What Essendon’s verdict means

The AFL anti-doping tribunal has acquitted 34 current and former Essendon footballers of injecting a banned substance.

On Tuesday afternoon, the tribunal delivered the surprise verdict, which is a blow to ASADA’s credibility, clearing the players to compete in round one.

The tribunal found unanimously it was “not comfortably satisfied” any player was given the banned synthetic substance thymosin beta-4.

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ASADA has issued a defiant statement and has not ruled out an appeal.

“What happened at Essendon in 2012 was, in my opinion, absolutely and utterly disgraceful.  It was not a supplements programme but an injection regime and the players and the fans were so poorly let down by the club,” said ASADA chief executive Ben McDevitt.

“While I am obviously disappointed that the charges in this instance have not been proven to the comfortable satisfaction of the tribunal, I am pleased that the tribunal was able to finally hear these matters,” he said.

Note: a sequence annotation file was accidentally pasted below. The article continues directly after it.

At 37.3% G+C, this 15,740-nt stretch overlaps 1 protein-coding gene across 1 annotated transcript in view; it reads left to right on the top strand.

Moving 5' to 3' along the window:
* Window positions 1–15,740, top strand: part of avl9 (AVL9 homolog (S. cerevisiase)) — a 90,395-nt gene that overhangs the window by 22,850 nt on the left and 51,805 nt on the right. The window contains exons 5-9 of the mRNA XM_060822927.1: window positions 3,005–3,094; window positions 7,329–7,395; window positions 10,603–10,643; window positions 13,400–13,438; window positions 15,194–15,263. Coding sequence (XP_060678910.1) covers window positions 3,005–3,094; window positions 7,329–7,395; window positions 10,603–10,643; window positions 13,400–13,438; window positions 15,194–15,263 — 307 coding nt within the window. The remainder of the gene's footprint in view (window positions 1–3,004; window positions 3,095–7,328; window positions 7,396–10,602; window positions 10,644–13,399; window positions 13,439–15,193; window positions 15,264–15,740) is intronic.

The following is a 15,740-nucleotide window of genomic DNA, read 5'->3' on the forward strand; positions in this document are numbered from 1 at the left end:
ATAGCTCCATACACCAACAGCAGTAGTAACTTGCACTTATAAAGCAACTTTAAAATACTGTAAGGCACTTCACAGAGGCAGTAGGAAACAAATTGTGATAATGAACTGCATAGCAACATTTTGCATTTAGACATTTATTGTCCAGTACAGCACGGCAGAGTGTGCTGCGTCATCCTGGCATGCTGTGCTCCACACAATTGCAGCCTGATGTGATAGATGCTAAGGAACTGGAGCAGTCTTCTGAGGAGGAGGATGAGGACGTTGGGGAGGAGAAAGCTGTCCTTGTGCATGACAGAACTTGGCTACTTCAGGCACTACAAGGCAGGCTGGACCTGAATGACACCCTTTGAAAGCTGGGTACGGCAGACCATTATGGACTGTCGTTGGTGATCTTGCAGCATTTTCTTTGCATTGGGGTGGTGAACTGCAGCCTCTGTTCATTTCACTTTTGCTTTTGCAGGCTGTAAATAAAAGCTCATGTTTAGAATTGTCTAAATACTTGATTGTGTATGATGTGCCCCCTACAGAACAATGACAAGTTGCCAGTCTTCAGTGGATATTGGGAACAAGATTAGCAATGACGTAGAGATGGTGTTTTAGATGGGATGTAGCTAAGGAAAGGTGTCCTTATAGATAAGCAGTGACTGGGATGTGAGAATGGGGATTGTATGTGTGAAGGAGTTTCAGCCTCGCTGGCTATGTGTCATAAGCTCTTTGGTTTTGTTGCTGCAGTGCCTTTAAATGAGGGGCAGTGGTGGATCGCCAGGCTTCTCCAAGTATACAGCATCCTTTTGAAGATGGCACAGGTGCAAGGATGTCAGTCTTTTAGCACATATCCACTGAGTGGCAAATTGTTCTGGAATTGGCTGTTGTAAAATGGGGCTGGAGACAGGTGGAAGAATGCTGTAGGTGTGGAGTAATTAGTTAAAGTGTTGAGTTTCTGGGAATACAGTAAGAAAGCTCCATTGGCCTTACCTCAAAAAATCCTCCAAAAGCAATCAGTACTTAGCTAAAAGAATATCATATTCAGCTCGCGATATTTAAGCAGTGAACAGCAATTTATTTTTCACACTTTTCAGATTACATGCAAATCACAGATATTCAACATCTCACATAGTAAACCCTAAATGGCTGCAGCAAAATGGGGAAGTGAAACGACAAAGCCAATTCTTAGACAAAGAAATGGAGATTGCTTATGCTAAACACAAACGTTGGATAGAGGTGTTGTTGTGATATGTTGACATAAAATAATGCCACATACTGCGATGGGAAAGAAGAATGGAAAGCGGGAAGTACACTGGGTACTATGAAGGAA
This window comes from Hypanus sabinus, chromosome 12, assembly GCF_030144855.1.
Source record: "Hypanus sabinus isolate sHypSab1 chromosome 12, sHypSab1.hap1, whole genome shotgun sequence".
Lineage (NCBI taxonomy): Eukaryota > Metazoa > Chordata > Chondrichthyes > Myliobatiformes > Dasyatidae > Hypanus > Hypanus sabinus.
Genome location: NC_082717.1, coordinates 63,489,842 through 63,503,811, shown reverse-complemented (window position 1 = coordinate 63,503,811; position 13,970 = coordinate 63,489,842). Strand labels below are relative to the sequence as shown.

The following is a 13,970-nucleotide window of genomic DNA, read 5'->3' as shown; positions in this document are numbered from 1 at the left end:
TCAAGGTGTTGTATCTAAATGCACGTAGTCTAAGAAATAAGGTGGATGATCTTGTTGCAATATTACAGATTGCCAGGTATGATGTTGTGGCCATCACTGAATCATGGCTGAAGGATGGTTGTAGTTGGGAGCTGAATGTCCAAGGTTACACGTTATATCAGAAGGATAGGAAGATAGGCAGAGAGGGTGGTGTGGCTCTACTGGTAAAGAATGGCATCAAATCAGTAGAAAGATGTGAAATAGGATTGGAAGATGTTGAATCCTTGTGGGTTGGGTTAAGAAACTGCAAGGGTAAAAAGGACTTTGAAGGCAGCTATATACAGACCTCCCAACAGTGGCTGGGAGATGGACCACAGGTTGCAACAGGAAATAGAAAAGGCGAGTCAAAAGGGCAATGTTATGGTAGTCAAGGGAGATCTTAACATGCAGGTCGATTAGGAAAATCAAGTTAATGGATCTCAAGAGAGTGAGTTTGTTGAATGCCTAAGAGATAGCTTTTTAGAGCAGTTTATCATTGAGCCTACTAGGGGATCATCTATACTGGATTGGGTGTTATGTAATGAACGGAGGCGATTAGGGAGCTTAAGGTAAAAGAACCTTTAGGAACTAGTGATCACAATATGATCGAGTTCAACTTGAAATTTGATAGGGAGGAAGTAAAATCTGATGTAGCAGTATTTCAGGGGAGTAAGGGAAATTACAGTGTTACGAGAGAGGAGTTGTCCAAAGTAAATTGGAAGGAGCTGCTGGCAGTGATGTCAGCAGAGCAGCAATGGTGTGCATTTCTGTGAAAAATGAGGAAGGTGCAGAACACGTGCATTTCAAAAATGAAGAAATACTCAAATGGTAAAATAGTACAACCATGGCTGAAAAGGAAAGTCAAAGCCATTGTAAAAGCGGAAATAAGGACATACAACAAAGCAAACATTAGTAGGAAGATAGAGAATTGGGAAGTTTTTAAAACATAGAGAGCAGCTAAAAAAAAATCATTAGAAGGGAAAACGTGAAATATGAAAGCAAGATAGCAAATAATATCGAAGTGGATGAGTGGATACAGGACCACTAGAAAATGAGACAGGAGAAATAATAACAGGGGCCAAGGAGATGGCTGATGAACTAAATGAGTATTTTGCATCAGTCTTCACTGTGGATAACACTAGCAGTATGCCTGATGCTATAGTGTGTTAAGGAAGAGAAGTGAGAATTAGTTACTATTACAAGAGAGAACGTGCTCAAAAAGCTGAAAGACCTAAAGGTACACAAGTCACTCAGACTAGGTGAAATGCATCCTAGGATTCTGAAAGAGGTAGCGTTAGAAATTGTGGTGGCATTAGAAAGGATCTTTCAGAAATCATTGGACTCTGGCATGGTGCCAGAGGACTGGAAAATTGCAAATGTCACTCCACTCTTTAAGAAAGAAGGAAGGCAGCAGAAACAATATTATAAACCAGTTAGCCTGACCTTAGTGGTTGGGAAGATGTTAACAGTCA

The league itself has 21 days to consider an appeal, the anti-doping rules state.

ASADA and the World Anti-Doping Agency (WADA) may also launch an appeal within 42 days.

It was each player’s duty under the code to ensure nothing illegal entered their bodies, so they could not argue ignorance.

Thus, the verdict related exclusively to a lack of proof that sport scientist Stephen Dank injected them with a banned substance.

Mr Dank gave sworn evidence to the Australian Crime Commission (ACC) that he gave the players the immunity booster thymomodulin, not thymosin beta-4.

Both are types of peptides, but only thymosin beta-4 is illegal for use by athletes.

Thymomodulin is a collection of peptides extracted directly from the thymus gland of cows, whereas thymosin beta-4 is one particular type of cow-sourced peptide synthesised in a lab.

It is theoretically possible that thymomodulin could contain the natural form of the synthetic peptide that is thymosin beta-4.

Several Essendon players reportedly told ASADA they were injected with something called “thymosin” — a word that can refer to both the legal and illegal peptide.

Essendon captain Jobe Watson reportedly told ASADA he was injected with the legal peptide, not the illegal form.

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